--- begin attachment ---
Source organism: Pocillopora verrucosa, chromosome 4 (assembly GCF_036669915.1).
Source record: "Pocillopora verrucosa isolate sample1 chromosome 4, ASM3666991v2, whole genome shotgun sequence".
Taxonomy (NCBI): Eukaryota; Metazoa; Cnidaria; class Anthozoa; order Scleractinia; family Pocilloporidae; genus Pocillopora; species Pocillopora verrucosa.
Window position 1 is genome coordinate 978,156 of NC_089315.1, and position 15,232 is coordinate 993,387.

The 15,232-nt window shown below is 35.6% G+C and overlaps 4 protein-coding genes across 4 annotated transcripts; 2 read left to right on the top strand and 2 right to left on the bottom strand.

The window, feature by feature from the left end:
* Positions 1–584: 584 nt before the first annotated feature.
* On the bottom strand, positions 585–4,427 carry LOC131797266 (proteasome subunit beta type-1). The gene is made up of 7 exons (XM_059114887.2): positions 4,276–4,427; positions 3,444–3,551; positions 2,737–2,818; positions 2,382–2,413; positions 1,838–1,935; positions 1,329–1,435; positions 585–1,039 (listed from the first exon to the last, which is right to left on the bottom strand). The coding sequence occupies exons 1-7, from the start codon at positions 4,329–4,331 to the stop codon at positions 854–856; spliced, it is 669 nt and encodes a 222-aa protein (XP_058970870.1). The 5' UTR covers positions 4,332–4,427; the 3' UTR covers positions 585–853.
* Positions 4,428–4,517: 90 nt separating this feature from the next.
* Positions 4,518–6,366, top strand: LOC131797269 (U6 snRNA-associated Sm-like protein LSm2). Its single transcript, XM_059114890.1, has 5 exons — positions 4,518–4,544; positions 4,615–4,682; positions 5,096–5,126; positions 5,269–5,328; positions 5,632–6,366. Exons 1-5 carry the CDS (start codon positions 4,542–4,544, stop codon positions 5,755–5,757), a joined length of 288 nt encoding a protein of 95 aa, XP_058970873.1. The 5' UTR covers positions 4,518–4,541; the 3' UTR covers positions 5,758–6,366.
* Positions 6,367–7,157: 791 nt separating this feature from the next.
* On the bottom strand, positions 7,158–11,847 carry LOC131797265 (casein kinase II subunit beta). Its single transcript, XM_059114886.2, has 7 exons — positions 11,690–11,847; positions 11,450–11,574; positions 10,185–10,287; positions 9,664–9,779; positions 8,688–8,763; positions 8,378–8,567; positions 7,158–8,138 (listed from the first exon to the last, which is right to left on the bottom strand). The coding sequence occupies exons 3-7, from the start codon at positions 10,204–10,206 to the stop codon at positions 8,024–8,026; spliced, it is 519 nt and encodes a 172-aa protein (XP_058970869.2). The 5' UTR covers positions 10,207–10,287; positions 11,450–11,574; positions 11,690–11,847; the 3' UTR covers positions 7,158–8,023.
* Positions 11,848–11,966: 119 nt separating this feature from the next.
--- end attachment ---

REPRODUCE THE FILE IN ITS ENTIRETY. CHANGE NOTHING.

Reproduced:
Source organism: Pocillopora verrucosa, chromosome 4 (assembly GCF_036669915.1).
Source record: "Pocillopora verrucosa isolate sample1 chromosome 4, ASM3666991v2, whole genome shotgun sequence".
Taxonomy (NCBI): Eukaryota; Metazoa; Cnidaria; class Anthozoa; order Scleractinia; family Pocilloporidae; genus Pocillopora; species Pocillopora verrucosa.
Window position 1 is genome coordinate 978,156 of NC_089315.1, and position 15,232 is coordinate 993,387.

The 15,232-nt window shown below is 35.6% G+C and overlaps 4 protein-coding genes across 4 annotated transcripts; 2 read left to right on the top strand and 2 right to left on the bottom strand.

The window, feature by feature from the left end:
* Positions 1–584: 584 nt before the first annotated feature.
* On the bottom strand, positions 585–4,427 carry LOC131797266 (proteasome subunit beta type-1). The gene is made up of 7 exons (XM_059114887.2): positions 4,276–4,427; positions 3,444–3,551; positions 2,737–2,818; positions 2,382–2,413; positions 1,838–1,935; positions 1,329–1,435; positions 585–1,039 (listed from the first exon to the last, which is right to left on the bottom strand). The coding sequence occupies exons 1-7, from the start codon at positions 4,329–4,331 to the stop codon at positions 854–856; spliced, it is 669 nt and encodes a 222-aa protein (XP_058970870.1). The 5' UTR covers positions 4,332–4,427; the 3' UTR covers positions 585–853.
* Positions 4,428–4,517: 90 nt separating this feature from the next.
* Positions 4,518–6,366, top strand: LOC131797269 (U6 snRNA-associated Sm-like protein LSm2). Its single transcript, XM_059114890.1, has 5 exons — positions 4,518–4,544; positions 4,615–4,682; positions 5,096–5,126; positions 5,269–5,328; positions 5,632–6,366. Exons 1-5 carry the CDS (start codon positions 4,542–4,544, stop codon positions 5,755–5,757), a joined length of 288 nt encoding a protein of 95 aa, XP_058970873.1. The 5' UTR covers positions 4,518–4,541; the 3' UTR covers positions 5,758–6,366.
* Positions 6,367–7,157: 791 nt separating this feature from the next.
* On the bottom strand, positions 7,158–11,847 carry LOC131797265 (casein kinase II subunit beta). Its single transcript, XM_059114886.2, has 7 exons — positions 11,690–11,847; positions 11,450–11,574; positions 10,185–10,287; positions 9,664–9,779; positions 8,688–8,763; positions 8,378–8,567; positions 7,158–8,138 (listed from the first exon to the last, which is right to left on the bottom strand). The coding sequence occupies exons 3-7, from the start codon at positions 10,204–10,206 to the stop codon at positions 8,024–8,026; spliced, it is 519 nt and encodes a 172-aa protein (XP_058970869.2). The 5' UTR covers positions 10,207–10,287; positions 11,450–11,574; positions 11,690–11,847; the 3' UTR covers positions 7,158–8,023.
* Positions 11,848–11,966: 119 nt separating this feature from the next.